Ours is a weighty world right now, isn’t it? Where are the carefree days of summer, a mid-year break from responsibility, work, and maybe even most of your worries? Even if you’re able to get away for a few days, it’s impossible to escape the gravity of pandemic and politics and protests. Is there any way to make the world around us a bit brighter?
When I wasn’t even thinking about it, I found an answer. Actually, it was a simple reminder that showed up in the most unexpected of places — on a bag of chips.
Friends recently invited us for a weekend visit, and we had jumped at the chance. Though we’ve been protected (so far) from COVID, cabin fever had set in. That, the monotony of our days, and the ridiculous heat and humidity of middle Georgia had us packing our bags. Almost five months into the practice of distancing, we craved proximity.
Rain threatened to dampen my enthusiasm right when we got to our friends’ home, but I wasn’t having it — especially the irony of not having seen a drop in weeks (bless my veggie patch’s withering heart), and now it decides to pour? But after a lifetime of living in the South, I knew it would pass soon enough.
So, we slipped into our swimsuits and gathered all the things we needed for an afternoon on the lake — eats and drinks and towels and sunscreen. We waited for the storm to pass and caught up with each others’ lives. Pretty soon and just as expected, the sun chased away the clouds. We took our queue and hit the water.
Maybe an hour into our boat ride, my husband dove into the snacks. He walked over to me with a grin on his face, and I realized he was eating forbidden fruit to a man on a low carb diet — potato chips. And not just any potato chip, but the beloved choice of my youth — Lay’s barbecue chips. He held out the bag, and I inhaled deeply, wondering how in the world something so right could be so wrong. In a sweet and selfless gesture, Tad said, “Just two more” and handed over the rest.
While waxing nostalgic, I reached in to grab a handful (no one can eat just one, right?), and it was then I noticed something on the front of the bag, a little message of encouragement:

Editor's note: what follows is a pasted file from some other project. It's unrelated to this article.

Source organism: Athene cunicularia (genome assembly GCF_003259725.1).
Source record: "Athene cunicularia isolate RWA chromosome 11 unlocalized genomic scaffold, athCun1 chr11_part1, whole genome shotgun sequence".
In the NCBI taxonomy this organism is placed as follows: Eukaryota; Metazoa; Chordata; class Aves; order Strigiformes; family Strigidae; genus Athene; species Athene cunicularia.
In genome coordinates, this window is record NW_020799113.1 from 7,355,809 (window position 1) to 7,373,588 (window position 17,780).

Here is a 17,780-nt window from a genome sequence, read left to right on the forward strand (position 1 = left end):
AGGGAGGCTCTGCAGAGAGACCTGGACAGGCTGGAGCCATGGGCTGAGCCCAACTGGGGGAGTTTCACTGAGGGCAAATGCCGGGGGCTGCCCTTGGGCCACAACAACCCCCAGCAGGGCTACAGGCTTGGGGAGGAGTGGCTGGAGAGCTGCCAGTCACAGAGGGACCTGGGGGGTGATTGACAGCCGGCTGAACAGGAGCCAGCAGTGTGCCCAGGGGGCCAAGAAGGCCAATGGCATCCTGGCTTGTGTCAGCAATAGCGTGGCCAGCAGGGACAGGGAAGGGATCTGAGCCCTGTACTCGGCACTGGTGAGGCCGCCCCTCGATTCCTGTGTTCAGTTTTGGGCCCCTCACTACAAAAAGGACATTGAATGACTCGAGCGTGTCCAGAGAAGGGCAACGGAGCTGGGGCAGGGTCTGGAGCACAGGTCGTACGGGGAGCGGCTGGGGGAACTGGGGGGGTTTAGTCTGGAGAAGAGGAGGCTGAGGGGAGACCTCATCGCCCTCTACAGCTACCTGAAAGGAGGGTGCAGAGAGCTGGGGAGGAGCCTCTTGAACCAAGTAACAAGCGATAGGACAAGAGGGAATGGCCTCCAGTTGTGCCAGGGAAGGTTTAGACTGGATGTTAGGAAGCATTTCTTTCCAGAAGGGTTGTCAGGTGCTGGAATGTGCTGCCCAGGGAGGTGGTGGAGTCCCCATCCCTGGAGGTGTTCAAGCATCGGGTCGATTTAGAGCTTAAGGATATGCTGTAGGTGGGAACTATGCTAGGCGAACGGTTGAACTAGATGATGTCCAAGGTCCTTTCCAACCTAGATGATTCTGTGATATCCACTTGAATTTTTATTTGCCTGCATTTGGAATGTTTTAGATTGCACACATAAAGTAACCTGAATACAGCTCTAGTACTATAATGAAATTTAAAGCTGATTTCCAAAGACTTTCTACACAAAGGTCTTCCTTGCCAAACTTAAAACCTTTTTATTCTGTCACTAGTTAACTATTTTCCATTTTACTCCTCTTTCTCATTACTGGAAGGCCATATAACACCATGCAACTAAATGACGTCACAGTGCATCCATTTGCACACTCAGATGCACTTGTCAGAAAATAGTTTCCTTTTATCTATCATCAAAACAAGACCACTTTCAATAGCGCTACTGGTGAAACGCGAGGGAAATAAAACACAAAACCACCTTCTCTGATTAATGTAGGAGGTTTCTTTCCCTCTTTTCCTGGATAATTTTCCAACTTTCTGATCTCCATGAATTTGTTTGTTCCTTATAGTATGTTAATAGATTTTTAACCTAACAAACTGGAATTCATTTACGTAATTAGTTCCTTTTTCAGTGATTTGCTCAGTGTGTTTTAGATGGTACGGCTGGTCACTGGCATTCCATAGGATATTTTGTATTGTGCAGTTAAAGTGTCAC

Be kind today and . . .
Ask someone how they’re feeling.
The message resonated immediately. How many times have I asked that very question over the last five months? How many times has someone asked me that question? We’ve been swimming in the same COVID-infested waters for months now, and it has taken a toll on all of us. Couple that with on-going racial tensions and our current political climate, and I imagine we’re all sick and tired of being sick and tired.
I couldn’t wait to get back to our friends’ house to dig through the rest of the chip bags to see what messages were on them. Sure enough, each type of chip had a different message—
Be kind today and . . .
Show you care by helping out.
Stand up for someone.
Tell someone you appreciate them.
My marketing brain loved the intentional product packaging and design. I applauded Lay’s for including positive and affirming messages (especially for children), for encouraging kindness, and offering suggestions how to do so.
As I sat on the boat among friends, spirits lifted and alone in my thoughts, I marveled at God’s kindness and how a little bag of chips could preach good news to me. As an empty nester with my kids scattered over three states, family out of town, and friends hunkered down, I’ve had intense bouts of loneliness and even low-grade depression over the last few months. While a great thing happened this year – my first book released! – the world has turned upside-down, and the personal implications have been disheartening. I miss corporate worship, going out to eat, seeing the bottom half of people’s faces. I miss all the “normal” things I took for granted. I’ve grown weary.
I teeter-totter between “fine” and “un-fine” day to day, hour to hour, and sometimes moment to moment. As someone who can always find silver linings and bright sides, I do see God at work. But more than ever, I’ve sensed spiritual warfare and realized we aren’t made for this world. We’re made for something more, something better.
Right now our nation is polarized. Civil discourse can be elusive. But kindness will always make the world a better place. We can make make that happen right now.
For starters, love is kind (1 Corinthians 13:4). All of 1 Corinthians 13 offers us practical ways to express love and kindness. Ephesians 4:32 tells us kindness is tenderhearted and forgiving. Galatians 6:10 says “as we have opportunity, let us do good to everyone.” We may not know the details of suffering for those around us, but beneath the surface we’re all battling something. The kindness of others may be exactly what we need.
Scripture speaks to kindness in the Old Testament to the New, and one of the most interesting verses to me is Proverbs 11:17 (ESV):
A man who is kind benefits himself, but a cruel man hurts himself.
Being kind benefits others, but it also does ourselves good. As I extend kindness to the people around me, it offers me a return blessing. It might seem elementary, but it doesn’t diminish the truth: being kind is the easiest way to make our world a better place. Right here, right now.
We may not know the details of suffering for those around us, but beneath the surface we're all battling something. The kindness of others may be exactly what we need. -@robindance: Click To Tweet Leave a Comment